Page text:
This is the first attempt at a Cardinal blogger collaborative project. I hope that the bloggers involved enjoy it enough to try doing more things together in the near future.
Those scheduled to post their selections today include Readin’ Redbird, Redbirds Fun, CardinalsGM, Rockin’ the Red, Redbird Ramblings, and CardinalsNationGlobe. Check all of them out (I’ll direct link to their post when they get them up) and then come back here next week for a consolidated ballot. (Future Redbirds has theirs up now as well.)
So, without much further ado, let’s see my selections for the CBA. My selections are noted in bold.
1. Cardinal Pitcher of the Year
Really, this was pretty easy, mainly because most of the Cardinal pitching was so atrocious in the past year. I mean, I don’t think you’ll see too many selections of Kip Wells (no matter his good stretch this summer) or Anthony Reyes for this category. The Cardinals fashioned an ERA of 4.65 with a 1.41 WHIP. It wasn’t much fun watching the descendants of Gibson, Carlton, Tudor and Carpenter this season.
That said, even in the darkest times there are points of light. Jason Isringhausen made an impressive comeback from his hip problems. He might have had 40 saves this year if the Cardinals weren’t routinely in games with large score differentials. Ryan Franklin and Russ Springer both had very solid years out of the pen, with Springer fashioning a 2.18 ERA. In fact, it could and has been said that the bullpen was the strength of the team in 2007. They definitely had to pitch a lot, with the starters leaving so early most nights.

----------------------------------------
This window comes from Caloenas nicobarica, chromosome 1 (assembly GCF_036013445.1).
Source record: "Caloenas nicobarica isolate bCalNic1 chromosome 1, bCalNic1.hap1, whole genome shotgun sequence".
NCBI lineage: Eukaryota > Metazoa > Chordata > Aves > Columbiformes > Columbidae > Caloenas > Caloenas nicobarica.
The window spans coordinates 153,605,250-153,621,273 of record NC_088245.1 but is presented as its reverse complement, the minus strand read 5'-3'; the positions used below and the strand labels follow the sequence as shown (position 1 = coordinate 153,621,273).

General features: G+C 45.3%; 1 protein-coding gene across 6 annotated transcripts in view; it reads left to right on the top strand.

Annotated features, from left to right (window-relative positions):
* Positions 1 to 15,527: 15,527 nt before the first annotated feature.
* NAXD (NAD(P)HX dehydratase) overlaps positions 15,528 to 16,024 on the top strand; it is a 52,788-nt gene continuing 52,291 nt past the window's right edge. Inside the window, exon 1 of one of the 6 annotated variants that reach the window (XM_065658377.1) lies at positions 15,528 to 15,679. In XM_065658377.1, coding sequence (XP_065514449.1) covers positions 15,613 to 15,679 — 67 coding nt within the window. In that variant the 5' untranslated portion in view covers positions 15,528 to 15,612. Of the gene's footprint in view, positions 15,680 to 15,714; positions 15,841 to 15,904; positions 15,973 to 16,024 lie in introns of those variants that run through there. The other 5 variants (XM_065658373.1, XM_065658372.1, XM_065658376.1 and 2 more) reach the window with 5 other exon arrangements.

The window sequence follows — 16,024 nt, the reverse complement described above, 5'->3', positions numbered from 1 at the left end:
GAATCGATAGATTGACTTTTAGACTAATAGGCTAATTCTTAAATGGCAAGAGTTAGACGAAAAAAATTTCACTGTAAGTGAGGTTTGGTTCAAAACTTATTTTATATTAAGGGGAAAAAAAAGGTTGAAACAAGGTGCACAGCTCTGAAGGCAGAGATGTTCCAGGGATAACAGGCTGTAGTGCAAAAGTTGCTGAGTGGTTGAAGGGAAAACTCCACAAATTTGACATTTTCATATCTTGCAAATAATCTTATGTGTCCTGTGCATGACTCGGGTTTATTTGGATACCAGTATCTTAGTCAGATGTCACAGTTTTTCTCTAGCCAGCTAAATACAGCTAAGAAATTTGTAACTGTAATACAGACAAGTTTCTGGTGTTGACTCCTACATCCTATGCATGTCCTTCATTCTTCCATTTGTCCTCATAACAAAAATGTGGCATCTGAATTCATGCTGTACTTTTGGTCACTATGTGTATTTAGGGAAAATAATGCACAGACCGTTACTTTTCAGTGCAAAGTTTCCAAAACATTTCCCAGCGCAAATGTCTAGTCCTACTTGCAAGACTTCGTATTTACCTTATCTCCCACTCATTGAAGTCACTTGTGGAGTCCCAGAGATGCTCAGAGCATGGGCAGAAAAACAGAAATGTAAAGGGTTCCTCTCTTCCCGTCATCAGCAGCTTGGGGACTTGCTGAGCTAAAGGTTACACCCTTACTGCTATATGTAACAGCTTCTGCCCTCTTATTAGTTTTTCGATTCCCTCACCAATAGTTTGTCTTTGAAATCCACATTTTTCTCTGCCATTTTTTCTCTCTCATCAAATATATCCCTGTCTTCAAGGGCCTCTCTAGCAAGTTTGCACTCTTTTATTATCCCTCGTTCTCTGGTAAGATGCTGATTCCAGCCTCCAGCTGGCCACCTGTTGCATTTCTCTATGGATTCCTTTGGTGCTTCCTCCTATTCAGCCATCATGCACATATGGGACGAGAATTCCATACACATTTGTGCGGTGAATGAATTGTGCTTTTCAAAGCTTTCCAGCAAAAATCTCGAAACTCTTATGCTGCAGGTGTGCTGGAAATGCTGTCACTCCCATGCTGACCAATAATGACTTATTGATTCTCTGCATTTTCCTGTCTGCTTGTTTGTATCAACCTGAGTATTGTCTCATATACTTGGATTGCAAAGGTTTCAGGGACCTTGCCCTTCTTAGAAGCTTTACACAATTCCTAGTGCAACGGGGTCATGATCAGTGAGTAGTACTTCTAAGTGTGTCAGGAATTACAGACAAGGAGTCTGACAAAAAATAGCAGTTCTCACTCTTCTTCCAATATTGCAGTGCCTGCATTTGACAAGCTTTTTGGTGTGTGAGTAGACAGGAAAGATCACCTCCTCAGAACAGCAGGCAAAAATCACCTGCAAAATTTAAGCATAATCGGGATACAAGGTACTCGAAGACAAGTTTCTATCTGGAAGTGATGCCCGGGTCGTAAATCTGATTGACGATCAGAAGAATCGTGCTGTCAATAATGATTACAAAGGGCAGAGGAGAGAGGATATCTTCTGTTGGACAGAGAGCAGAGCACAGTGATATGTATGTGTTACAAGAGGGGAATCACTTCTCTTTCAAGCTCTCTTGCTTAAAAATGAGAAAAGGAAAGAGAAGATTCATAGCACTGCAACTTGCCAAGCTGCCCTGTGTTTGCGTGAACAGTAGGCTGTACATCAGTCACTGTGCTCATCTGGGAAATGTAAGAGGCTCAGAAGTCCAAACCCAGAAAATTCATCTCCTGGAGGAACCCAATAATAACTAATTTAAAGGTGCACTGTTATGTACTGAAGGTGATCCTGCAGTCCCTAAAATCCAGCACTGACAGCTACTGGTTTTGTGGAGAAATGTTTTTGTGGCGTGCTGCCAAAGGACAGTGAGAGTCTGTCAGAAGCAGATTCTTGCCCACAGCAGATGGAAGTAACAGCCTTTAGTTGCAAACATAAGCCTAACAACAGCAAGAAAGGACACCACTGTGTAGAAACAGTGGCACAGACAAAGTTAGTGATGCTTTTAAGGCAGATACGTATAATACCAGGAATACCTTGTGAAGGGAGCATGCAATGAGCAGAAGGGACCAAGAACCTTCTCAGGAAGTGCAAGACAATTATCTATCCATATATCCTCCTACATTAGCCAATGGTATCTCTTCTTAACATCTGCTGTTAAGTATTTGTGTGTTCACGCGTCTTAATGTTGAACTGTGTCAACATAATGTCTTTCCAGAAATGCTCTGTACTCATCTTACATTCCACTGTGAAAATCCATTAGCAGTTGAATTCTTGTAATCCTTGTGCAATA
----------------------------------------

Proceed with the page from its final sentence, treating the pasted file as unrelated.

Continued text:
However, I’m one that believes that a good starter beats a great reliever and Adam Wainwright fits that to a tee. On June 7, he stood at 4-5 with a 5.19 ERA. After that he went on a tear, including an August with a 2.00 ERA and two wins, to finish at 14-12, 3.70. He became the guy everyone wanted to see, the stopper, the one that could keep the bleeding to a minimum and give the Cards a chance to win. When that was so rare last year, it makes you appreciate it that much more. So, to me, Wainwright was the Cardinals’ pitcher of the year.
2. Cardinal Player of the Year
There were a number of players that had good years with the bat. You had Rick Ankiel giving the team a boost in August, but he didn’t play in MLB all season. Chris Duncan did great early in the year, but those injuries got to him down the stretch and put him on the shelf eventually. You had Yadier Molina showing that he’s closer to the 2006 Playoff Yadi than the 2006 Regular Season Yadi, plus playing (should-have-been) Gold Glove defense. For an all-around player in 2007, you could do a lot worse than Molina.
The problem for all of these people, both now and in the near future, is that they are on the same team as a no-doubt Hall of Famer, who even in his down years puts up .300/30/100. Albert Pujols will be winning this award for many years, and when he’s done winning it, we’ll have to rename it the Albert Pujols award.
3. Game of the Year
Most years, I make a list of impressive and important games as they happen. Games like a low-hit shutout or three home runs. In 2007, I made no list. There weren’t a lot of exciting games to note down.
The early August game that saw Rick Ankiel make his triumphant debut, returning from his demon-scarred pitching background to return as a slugging outfielder would have to be one of the most stirring moments of the year. The fact that he added a home run in that game was just about Hollywood. Of course, for some, the HGH story that came out afterwards tinged that memory.
The rally against the Phillies probably would have topped the list if they had been able to completely overcome the 11-0 deficit. Losing 13-11 was much better than a blowout, but the end results was the same.